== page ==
The church's role is to nurture, encourage and equip parents to train and disciple their own child. This was the main theme of my article in the summer edition of the ChinaSource journal titled, "As the Family Goes, So Goes the Church." The local church has the responsibility to engage and equip parents to be spiritual leaders of their child. God's Word teaches that parents have the primary responsibility to disciple their childnot the church or the school. Parents have become distracted by the self-imposed pressure to help their child excel intellectually and are not giving as much attention to mentoring their child to know, love and serve God. Church leaders in China must reclaim their responsibility to nurture the spiritual life of parents so that they, in turn, can train their own child spiritually.
During the last few years, there has been a growing realization in the church around the world of the need to develop far more effective ministries with children and youth. Leaders recognize that they have not given proper attention to targeting this demographic group. In response, there has been an increasing realization in China of the need to "rethink" the way we mentor and disciple children.
Basically, there are three approaches that families can take in the spiritual development of children:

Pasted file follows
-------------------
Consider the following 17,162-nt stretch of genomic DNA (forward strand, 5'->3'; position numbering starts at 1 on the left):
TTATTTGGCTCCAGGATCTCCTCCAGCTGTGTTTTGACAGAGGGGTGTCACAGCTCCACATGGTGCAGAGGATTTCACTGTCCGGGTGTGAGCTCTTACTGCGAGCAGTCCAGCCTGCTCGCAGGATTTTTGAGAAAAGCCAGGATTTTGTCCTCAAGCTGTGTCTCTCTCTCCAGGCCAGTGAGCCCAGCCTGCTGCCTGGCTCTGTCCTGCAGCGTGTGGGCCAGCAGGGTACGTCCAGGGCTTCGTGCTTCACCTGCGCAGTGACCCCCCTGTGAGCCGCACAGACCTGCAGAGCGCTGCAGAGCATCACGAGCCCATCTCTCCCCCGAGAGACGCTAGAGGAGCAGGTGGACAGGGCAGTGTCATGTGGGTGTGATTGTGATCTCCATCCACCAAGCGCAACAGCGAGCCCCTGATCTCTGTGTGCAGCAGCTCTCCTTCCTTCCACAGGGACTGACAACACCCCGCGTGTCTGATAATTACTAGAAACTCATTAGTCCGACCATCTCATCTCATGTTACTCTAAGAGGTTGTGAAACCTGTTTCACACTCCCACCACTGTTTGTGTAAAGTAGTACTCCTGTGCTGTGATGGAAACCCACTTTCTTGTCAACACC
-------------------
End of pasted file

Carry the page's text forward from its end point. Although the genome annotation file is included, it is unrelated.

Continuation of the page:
The "Outsourcing" Approach
Drop off your kids at our door (school, church, community center) for all your academic, athletic and spiritual training needs. We have teachers, coaches, tutors and curriculum so that you (parents) don't need to take your time. We are the professionals and we know what is best to teach and train your child.
The term "outsourcing" involves contracting out a functioncommonly one previously performed in-houseto an external provider. In the "child development world," we have done a fair bit of outsourcing. This approach has worked very well in helping our children learn about analytic geometry, algebraic formulas and the reduction reaction in a chemistry experiment. Children and youth do need "experts" in certain academic areas. However, in the area of spiritual training and discipleship, we may have adopted this method without thinking through all the implications and impact on children.
Too many Christian parents have abdicated their responsibility to the local church and school. This way of thinking has created a perception that church workers are the experts in training children spiritually and parents feel inadequate. The natural outcome of this approach is that parents feel they have fulfilled their responsibility for spiritual training by delegating it to the church. We have learned from research that parents are two to three times more influential in passing on faith to their children than any church program.
The "Compartmentalized" Approach
Use this devotion and DVD one night a week during a "family night" to teach your child Bible stories and godly principles. Your child will be entertained and you have a tool to help train your child to love and serve God.
This approach will help ensure that your family is taking time out to have some fun and read God's Word together. The way it works is for the church to help their families identify resource books and other tools for them to have a "family night." Dad and mom may lead a game, read a passage from the Bible and pray together. This is a very good part of family discipleship. Dads and moms who set aside a specific time to pray and read God's Word are taking great steps in growing faith in their child.